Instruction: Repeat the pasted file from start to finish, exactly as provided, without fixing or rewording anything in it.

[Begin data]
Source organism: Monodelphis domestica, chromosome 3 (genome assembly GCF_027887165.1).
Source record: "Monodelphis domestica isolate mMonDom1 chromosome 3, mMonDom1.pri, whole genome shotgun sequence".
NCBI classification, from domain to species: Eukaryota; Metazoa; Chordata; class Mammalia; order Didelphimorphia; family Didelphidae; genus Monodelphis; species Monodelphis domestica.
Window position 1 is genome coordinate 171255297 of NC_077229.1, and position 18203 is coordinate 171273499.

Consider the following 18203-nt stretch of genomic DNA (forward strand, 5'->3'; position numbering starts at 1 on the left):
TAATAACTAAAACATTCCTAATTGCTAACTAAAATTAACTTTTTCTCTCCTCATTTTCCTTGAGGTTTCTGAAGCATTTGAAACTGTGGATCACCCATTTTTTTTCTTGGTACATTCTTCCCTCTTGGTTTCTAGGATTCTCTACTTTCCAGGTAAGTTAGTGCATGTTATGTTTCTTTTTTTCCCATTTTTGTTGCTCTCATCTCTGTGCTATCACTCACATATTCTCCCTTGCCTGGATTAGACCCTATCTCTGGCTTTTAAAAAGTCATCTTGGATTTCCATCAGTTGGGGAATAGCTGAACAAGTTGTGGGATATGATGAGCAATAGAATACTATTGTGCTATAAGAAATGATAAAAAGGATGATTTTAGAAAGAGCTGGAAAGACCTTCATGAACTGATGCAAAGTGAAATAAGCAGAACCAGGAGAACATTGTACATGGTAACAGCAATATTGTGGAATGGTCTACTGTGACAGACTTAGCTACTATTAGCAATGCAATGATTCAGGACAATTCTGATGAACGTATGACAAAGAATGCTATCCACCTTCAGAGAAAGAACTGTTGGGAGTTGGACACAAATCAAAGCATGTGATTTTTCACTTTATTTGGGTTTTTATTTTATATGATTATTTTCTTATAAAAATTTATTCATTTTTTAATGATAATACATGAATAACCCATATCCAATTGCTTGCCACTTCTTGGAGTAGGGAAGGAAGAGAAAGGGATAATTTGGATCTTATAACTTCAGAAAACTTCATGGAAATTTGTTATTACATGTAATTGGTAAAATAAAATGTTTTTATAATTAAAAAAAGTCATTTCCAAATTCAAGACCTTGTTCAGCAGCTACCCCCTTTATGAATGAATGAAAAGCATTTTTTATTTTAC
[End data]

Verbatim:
Source organism: Monodelphis domestica, chromosome 3 (genome assembly GCF_027887165.1).
Source record: "Monodelphis domestica isolate mMonDom1 chromosome 3, mMonDom1.pri, whole genome shotgun sequence".
NCBI classification, from domain to species: Eukaryota; Metazoa; Chordata; class Mammalia; order Didelphimorphia; family Didelphidae; genus Monodelphis; species Monodelphis domestica.
Window position 1 is genome coordinate 171255297 of NC_077229.1, and position 18203 is coordinate 171273499.

Consider the following 18203-nt stretch of genomic DNA (forward strand, 5'->3'; position numbering starts at 1 on the left):
TAATAACTAAAACATTCCTAATTGCTAACTAAAATTAACTTTTTCTCTCCTCATTTTCCTTGAGGTTTCTGAAGCATTTGAAACTGTGGATCACCCATTTTTTTTCTTGGTACATTCTTCCCTCTTGGTTTCTAGGATTCTCTACTTTCCAGGTAAGTTAGTGCATGTTATGTTTCTTTTTTTCCCATTTTTGTTGCTCTCATCTCTGTGCTATCACTCACATATTCTCCCTTGCCTGGATTAGACCCTATCTCTGGCTTTTAAAAAGTCATCTTGGATTTCCATCAGTTGGGGAATAGCTGAACAAGTTGTGGGATATGATGAGCAATAGAATACTATTGTGCTATAAGAAATGATAAAAAGGATGATTTTAGAAAGAGCTGGAAAGACCTTCATGAACTGATGCAAAGTGAAATAAGCAGAACCAGGAGAACATTGTACATGGTAACAGCAATATTGTGGAATGGTCTACTGTGACAGACTTAGCTACTATTAGCAATGCAATGATTCAGGACAATTCTGATGAACGTATGACAAAGAATGCTATCCACCTTCAGAGAAAGAACTGTTGGGAGTTGGACACAAATCAAAGCATGTGATTTTTCACTTTATTTGGGTTTTTATTTTATATGATTATTTTCTTATAAAAATTTATTCATTTTTTAATGATAATACATGAATAACCCATATCCAATTGCTTGCCACTTCTTGGAGTAGGGAAGGAAGAGAAAGGGATAATTTGGATCTTATAACTTCAGAAAACTTCATGGAAATTTGTTATTACATGTAATTGGTAAAATAAAATGTTTTTATAATTAAAAAAAGTCATTTCCAAATTCAAGACCTTGTTCAGCAGCTACCCCCTTTATGAATGAATGAAAAGCATTTTTTATTTTAC